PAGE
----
Roy Mengot's bottom up breakup theory


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Matt Pereira

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Oh I understand. Im not saying that its a proven fact I was just stating that could be a reasion why in the Skidmore drawing had the prowl of the ship breaking the surface.
 

Will C. White

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Apr 18, 2007
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Too bad the staircase didn't come out whole-there may have been sufficient bouyency to save a few hardy souls provided they could have reached it.
 
M

Matt Pereira

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Will, There were big enough pieces floating for some to climb aboard but being as pitch black as it was, would have been hard to spot it unless you bumped into it, then they were already soaked in water and with the cold air temp would have been hard on them but would have been possible to survive long enough for the lifeboats that came back to pick them up.
 
Jun 12, 2004
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Mike,

By the way, I might have missed it, but what did Thayer say to Skidmore to give the latter the impression that the bow broke the water after the break? I think that would be the crux of Thayer's actual involvement as far as the famous drawing/illustration goes.
 
Jul 9, 2000
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>>but what did Thayer say to Skidmore to give the latter the impression that the bow broke the water after the break?<<

Unfortunately, the details of that conversation have apparantly been lost to history. The best evidence we have of what might have been discussed are the sketches themselves. The catch here is that short of dialing 1-800-OujiaBoard and asking Jack Theyer himself, we have no way of knowing what is an accurate reflection of what he said and what is artistic license.
 

Will C. White

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Apr 18, 2007
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Still say it is POSSIBLE, although not PROBABLE that the bow may have come up awash just as she broke and the bow sank. There are so many forces at work such as shifting cargo and I would think air trapped under the foredeck in the tops of the holds. It must be noted we're talking seconds at best. A very simple description would be that the ship breaks up, the weight and air shift, the air releases via the hatches, she noses down again rolling slightly to port, and dives towards the bottom. There's so much going on all at once that I agree we need to get Thayer on the line, but it's a 1-900 number and at least $20.00 a minute!
 
M

Matt Pereira

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Will, I agree its possible but I just dont see it has happening. Water slowly filled the bow so air had time to escape, in the sterns case water filled in rapidly and air didnt have time to escape. I dont really see cargo shifting much either cause they would have been tied down with cargo nets tightly, wouldnt want cargo shifting in heavy seas but even with water pouring into boiler room 1 and 2 quickly i dont think would cause the fore peak to break the surface cause thats only two compartments filling rapidily and the ones foreward of those two are mostly flooded all the way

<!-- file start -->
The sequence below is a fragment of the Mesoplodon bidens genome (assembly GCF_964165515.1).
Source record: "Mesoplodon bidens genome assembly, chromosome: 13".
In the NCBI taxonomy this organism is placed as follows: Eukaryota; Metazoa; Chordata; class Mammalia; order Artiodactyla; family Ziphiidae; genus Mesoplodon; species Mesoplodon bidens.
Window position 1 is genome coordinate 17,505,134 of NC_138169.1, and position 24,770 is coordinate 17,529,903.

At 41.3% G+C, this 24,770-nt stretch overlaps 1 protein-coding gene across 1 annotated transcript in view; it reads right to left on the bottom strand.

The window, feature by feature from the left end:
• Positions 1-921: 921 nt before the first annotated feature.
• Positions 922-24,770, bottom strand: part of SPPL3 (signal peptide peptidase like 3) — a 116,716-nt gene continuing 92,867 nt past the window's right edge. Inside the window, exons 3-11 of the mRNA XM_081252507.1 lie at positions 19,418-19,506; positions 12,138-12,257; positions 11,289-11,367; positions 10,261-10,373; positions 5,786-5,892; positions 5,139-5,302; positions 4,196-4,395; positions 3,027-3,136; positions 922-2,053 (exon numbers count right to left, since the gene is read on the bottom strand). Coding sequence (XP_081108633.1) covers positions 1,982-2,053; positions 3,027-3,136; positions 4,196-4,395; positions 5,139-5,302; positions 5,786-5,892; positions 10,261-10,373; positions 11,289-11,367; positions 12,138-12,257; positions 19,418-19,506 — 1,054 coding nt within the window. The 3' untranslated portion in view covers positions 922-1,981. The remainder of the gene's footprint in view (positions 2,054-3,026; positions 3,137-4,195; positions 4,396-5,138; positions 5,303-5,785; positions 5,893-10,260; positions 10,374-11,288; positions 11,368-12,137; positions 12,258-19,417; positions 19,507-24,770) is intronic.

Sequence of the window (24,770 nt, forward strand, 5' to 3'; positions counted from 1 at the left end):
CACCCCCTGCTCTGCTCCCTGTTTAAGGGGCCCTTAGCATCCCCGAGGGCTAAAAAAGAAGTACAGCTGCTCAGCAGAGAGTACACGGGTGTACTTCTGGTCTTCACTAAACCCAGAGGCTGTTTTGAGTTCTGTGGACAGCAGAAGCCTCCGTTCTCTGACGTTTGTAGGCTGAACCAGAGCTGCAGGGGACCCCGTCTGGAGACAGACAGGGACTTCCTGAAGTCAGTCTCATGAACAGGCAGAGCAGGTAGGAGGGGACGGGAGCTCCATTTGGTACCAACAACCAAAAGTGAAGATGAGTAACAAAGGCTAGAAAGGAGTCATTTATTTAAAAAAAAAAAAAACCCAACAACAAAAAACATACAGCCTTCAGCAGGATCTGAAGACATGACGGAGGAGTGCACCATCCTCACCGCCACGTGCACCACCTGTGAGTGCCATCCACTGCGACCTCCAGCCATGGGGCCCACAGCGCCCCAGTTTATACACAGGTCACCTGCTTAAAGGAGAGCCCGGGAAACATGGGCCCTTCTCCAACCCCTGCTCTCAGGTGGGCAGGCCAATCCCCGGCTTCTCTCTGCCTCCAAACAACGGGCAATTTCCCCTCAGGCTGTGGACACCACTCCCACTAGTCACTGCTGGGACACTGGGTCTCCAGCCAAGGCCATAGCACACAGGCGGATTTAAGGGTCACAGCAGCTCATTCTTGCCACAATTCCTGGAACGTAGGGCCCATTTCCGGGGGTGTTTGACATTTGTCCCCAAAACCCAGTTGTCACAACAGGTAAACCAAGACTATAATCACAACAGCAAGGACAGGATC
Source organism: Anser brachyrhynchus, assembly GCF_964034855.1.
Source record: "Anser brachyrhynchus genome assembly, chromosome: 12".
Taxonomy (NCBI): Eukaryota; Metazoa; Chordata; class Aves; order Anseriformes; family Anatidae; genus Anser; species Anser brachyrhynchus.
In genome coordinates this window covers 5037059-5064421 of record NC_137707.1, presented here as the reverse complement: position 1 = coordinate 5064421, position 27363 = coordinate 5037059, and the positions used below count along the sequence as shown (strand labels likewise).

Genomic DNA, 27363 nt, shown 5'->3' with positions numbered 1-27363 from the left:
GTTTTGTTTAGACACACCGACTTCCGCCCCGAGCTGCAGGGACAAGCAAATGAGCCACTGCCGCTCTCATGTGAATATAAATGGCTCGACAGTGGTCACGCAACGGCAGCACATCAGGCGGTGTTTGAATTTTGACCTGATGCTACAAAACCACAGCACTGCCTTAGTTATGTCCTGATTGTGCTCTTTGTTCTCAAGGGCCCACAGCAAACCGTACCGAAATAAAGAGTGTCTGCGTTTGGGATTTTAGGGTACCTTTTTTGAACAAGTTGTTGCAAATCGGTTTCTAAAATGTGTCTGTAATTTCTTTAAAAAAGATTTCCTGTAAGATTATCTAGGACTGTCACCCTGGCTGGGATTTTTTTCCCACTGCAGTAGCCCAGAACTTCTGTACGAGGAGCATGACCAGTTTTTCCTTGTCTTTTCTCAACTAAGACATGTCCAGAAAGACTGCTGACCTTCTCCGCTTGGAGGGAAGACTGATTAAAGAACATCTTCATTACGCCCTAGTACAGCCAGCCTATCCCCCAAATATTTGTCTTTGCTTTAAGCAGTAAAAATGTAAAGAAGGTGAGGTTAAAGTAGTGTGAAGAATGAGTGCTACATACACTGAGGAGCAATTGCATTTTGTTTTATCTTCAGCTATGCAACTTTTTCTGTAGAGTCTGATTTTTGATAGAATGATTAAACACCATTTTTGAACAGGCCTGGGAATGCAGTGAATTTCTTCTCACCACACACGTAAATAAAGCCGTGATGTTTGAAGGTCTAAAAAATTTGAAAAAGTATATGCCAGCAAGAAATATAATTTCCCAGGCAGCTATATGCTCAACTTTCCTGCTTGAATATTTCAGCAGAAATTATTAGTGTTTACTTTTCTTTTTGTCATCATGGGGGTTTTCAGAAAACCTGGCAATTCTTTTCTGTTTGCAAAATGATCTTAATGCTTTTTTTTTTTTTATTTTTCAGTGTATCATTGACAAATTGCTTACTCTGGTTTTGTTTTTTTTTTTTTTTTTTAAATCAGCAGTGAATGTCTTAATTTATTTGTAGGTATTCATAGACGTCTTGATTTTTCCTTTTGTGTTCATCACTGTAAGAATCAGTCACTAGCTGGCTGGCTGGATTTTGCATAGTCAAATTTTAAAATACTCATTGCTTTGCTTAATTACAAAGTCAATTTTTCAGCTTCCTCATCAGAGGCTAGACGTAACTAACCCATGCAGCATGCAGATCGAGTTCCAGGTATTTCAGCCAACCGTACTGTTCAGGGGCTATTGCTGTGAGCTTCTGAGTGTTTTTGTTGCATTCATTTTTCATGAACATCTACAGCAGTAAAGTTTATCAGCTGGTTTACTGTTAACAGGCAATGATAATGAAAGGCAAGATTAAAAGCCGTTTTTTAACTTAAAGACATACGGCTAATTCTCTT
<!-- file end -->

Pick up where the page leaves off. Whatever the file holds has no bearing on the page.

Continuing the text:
Jul 9, 2000
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>>Will, I agree its possible but I just dont see it has happening.<<

Nor do I. At this point, the bow was for all practical intents flooded solid. With all that extra mass, it would have taken a lot of energy to get the bow to pop up the way it was protrayed.
 
M

Matt Pereira

Guest
I agree Michael, that it would take alot of energy more energy than the stern after the break would have had to pull the bow aft end down and push the fore end up. Thats also why I dont really agree with the bottom up break theory at the moment. Even though the stern didnt have that much weight to push the aft end of the bow down, it would have had enough mass to pull the upper decks apart from one another even if the bottom keel and keel plates didnt bend or compress. I know that last time I messed with T-1 Iron which was used in ships at one time not sure if they still are using it now or not but that Iron would break before it would bend and flex. I have a small 2 Ton shop crane made out of that stuff, put it to 4 Tons and instead of the boom flexing and bending it just simply snaped in two.

But I have been wrong alot in the past so I could be wrong about this so Im keeping an open mental folder and not putting the bottom up break in a yes or no folder as to if it happened.
 
Jul 9, 2000
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>>But I have been wrong alot in the past so I could be wrong about this so Im keeping an open mental folder and not putting the bottom up break in a yes or no folder as to if it happened.<<

A wise move. For whatever it may be worth...and that may not be much...I'm not wedded to either top=>down or bottom=>up. At least not as an either/or proposition. I think it was a lot more complex and dynamic then that.
 

Paul Lee

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Aug 11, 2003
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Another sketch was offered by Bertha Watt to Walter Lord ( http://www.paullee.com/titanic/bwatt.html ).
I've sketched my interpretation below

134195.jpg


Paul

http://www.paullee.com/book_details.html
 

Jason Schultz

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May 13, 2008